For Hendrick, strategic ambiguity allows Hizmet members to claim “Gülen is at once the reason, motivator, and instigator” behind Hizmet’s transnational efforts “and that he leads no one and manages nothing” (72). The author highlights a controversy amongst Gülen’s followers about his birthday; some believe he was born in 1938, others 1941. Hizmet members explain away this discrepancy by citing regional traditions in eastern parts of Turkey that register births later than normal. Hendrick uses this trivial example to demonstrate how Hizmet engages alternation: the practice of reimagining the past for present purposes.
Hendrick views Gülen as an intellectual who escapes the need to prove his authority through rationally verifiable acts as his followers frame him as a charismatic leader whose authority is proved through miracles; Gülen’s miracle is Hizmet’s expansion and a sign of Gülen’s grace (80). Hizmet is thus socially organized as a charismatic aristocracy: a cohort that assumes a promotional role in legitimating their leader (81). With this in mind, the author deconstructs the composition of Hizmet into three strata: the cemaat (community), arkadaşlar (friends) and yandaşlar, which is deciphered as “sympathizers,” but is more appropriately translated as “supporters” (89).
Hendrick successfully debunks the widely applied communitarian model for understanding affiliation, which sees participation as a contribution to the collective with no gains for the individual. He demonstrates the considerable individual gains for Hizmet participants, specifically the opportunities for education and employment in Turkey and abroad. These individuals comprise Hizmet networks that continue to grow due to friendship marketing, the practice of depending on social networks for commerce and expansion (160). Based on Hendrick’s capitalist framing of Hizmet structures, motivations, and its emergence, Hizmet is not a selfless faith community, it is a for-profit network of products and services.
By focusing on strategic ambiguity, alternation and Gülen’s charisma, Hendrick attempts to chip away at the altruistic exterior with which Hizmet collectively identifies, and which Hendrick views as a superficial, non-mitigating factor in Hizmet’s growth (87). Instead of offering the scholastically arduous biography of Gülen that Hendrick states is a major gap in the literature, he sketches a dichotomous framework with irrational altruism on one side and rational capital gains on the other. He continuously dwells on the economically measurable gains of affiliates while only casually mentioning that participants also gain identity. Subsequently, Hendrick contradicts his earlier assertions that identity is a valuable commodity, reducing Hizmet participant motivations to solely capital benefits.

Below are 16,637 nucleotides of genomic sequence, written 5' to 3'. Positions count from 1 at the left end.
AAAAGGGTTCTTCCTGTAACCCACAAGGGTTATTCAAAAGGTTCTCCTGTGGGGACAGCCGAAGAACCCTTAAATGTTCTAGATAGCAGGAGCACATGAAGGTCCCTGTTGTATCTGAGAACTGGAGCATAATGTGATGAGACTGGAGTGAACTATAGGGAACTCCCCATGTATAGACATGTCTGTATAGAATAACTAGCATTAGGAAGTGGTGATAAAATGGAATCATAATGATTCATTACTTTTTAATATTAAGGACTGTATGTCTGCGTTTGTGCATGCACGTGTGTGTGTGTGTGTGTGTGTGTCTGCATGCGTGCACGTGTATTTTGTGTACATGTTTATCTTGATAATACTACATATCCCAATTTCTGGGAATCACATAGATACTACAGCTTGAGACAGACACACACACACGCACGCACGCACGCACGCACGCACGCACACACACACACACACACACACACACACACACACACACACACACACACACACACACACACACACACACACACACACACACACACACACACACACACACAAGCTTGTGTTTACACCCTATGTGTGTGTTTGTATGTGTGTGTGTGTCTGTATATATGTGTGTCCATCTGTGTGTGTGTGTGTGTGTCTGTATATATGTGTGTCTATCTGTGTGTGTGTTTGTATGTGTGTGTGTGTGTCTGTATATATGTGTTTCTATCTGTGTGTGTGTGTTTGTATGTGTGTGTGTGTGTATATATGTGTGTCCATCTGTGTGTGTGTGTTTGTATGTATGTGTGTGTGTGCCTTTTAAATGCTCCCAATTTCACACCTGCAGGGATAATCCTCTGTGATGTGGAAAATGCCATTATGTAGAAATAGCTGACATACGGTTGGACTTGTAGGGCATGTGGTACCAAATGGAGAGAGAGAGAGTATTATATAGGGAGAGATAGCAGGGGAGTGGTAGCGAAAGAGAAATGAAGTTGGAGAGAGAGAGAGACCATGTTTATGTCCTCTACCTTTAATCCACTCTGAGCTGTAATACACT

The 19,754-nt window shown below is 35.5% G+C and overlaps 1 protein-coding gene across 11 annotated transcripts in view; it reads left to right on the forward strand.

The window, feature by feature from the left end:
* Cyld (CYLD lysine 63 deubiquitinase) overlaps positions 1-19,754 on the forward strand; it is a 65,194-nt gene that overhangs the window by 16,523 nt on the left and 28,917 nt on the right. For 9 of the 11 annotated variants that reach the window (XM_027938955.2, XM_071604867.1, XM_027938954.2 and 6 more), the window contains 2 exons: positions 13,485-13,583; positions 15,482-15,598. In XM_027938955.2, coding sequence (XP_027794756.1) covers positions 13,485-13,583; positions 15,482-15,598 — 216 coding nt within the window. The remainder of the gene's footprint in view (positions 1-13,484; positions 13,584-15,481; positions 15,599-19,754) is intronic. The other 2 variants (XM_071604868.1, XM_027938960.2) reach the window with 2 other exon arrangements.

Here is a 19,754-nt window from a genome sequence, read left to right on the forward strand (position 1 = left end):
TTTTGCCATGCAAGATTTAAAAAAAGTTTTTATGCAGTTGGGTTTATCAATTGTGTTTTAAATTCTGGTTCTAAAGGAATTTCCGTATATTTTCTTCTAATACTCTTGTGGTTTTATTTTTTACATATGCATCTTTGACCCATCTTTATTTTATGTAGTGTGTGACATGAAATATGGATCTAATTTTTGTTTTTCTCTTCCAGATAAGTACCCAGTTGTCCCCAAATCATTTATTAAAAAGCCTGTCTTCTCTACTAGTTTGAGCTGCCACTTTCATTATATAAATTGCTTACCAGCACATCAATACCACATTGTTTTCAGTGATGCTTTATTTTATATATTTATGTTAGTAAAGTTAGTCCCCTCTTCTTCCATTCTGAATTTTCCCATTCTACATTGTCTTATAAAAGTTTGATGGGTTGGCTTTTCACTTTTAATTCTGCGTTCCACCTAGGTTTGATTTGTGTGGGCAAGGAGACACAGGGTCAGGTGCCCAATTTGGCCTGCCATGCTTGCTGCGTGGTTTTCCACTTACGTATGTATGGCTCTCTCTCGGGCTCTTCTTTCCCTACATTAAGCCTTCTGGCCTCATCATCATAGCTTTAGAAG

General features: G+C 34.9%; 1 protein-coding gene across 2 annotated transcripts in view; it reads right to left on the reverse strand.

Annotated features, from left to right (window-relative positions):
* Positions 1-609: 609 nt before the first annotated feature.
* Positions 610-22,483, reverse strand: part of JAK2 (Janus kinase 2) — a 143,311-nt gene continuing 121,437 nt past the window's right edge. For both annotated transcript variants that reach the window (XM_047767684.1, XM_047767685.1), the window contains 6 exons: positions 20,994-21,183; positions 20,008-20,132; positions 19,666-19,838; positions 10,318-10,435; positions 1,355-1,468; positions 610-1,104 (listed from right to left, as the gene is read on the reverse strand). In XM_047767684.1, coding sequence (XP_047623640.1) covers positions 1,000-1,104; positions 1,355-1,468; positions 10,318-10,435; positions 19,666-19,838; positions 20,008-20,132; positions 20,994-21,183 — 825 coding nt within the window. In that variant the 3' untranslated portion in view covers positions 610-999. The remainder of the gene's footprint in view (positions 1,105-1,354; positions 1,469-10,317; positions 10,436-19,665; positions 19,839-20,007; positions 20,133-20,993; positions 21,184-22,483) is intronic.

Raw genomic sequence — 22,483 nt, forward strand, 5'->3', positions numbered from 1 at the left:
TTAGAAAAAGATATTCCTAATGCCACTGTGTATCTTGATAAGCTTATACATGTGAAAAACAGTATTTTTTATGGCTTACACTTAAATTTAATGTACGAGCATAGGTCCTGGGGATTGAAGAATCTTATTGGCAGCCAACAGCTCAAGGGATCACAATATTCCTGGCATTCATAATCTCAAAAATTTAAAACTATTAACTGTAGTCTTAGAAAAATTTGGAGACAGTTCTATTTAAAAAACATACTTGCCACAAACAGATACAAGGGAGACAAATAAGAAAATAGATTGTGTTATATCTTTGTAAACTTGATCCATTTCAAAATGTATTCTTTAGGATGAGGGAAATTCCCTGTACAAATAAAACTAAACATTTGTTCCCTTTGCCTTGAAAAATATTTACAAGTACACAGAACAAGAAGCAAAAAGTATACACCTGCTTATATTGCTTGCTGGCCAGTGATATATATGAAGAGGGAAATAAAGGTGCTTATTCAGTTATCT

Hendrick again looks through this reductionist lens when he emphasizes the financial gains of Hizmet in the private education market. He confirms that Hizmet teachers work longer hours than other private educators, and take extra steps to engage the home lives of students, without direct financial increases, ensuring the quality of Hizmet schools (140). However, these facts do not outweigh Hizmet’s financial profits; for Hendrick there is no such thing as a passionate teacher, just a monolithic social movement preying on opportunistic self-interest in an effort to increase the “Muslim share” of economic power. Such contentions in fact refute his earlier statements that his framework is an alternate lens for understanding Hizmet growth outside of traditional paradigms about the rise of social movements as reactions to neoliberal globalization.
His ethnographic data reveals that Hizmet is pursuing cultural globalization, “the globalization that makes us all neighbors,” who need to get along regardless of differences (163). Hendrick interprets Hizmet’s outreach to other countries as a form of “da’wa, an invitation to Islam, proselytization” — despite the absence of phrasing to warrant this reading in the data presented (164). Hendricks also dismisses excludes the current scholarship produced by such acclaimed authors as M. Hakan Yavuz, John L. Esposito, Helen Rose Ebaugh, and Sophia Pandya (70).
Hendrick’s main contribution to the current scholarly discourse is his specification of the ways in which Hizmet’s activities harvest forms of capital. He concludes that Hizmet is an adapting organization of autonomous actors and institutions, ruled by market rationalism that employs ambiguity as a strategy of protection.
The neat packaging of his thesis excludes the elemental humanness of Hizmet, packing a very complex multi-dimensional movement into an inflexible box. He falls short of his goal to offer a more nuanced understanding of Hizmet, instead presenting a reductionist interpretation, dismissing the role that religiosity can play in individual and collective identity formation, leaving his account of a multifaceted movement incomplete.
Source: Turkish Review , May 1, 2014